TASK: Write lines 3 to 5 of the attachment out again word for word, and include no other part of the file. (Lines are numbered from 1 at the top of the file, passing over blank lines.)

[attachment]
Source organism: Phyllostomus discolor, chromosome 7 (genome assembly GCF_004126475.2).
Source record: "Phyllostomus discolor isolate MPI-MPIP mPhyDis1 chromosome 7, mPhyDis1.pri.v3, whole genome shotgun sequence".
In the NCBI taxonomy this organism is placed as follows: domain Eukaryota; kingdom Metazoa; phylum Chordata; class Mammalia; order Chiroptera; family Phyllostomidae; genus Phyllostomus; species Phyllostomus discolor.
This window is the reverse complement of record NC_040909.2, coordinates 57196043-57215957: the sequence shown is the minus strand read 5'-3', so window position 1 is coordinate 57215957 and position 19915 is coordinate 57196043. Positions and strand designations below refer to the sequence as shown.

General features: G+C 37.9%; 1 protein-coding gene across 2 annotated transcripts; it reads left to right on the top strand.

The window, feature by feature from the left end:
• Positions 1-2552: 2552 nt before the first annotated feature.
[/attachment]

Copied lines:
In the NCBI taxonomy this organism is placed as follows: domain Eukaryota; kingdom Metazoa; phylum Chordata; class Mammalia; order Chiroptera; family Phyllostomidae; genus Phyllostomus; species Phyllostomus discolor.
This window is the reverse complement of record NC_040909.2, coordinates 57196043-57215957: the sequence shown is the minus strand read 5'-3', so window position 1 is coordinate 57215957 and position 19915 is coordinate 57196043. Positions and strand designations below refer to the sequence as shown.

General features: G+C 37.9%; 1 protein-coding gene across 2 annotated transcripts; it reads left to right on the top strand.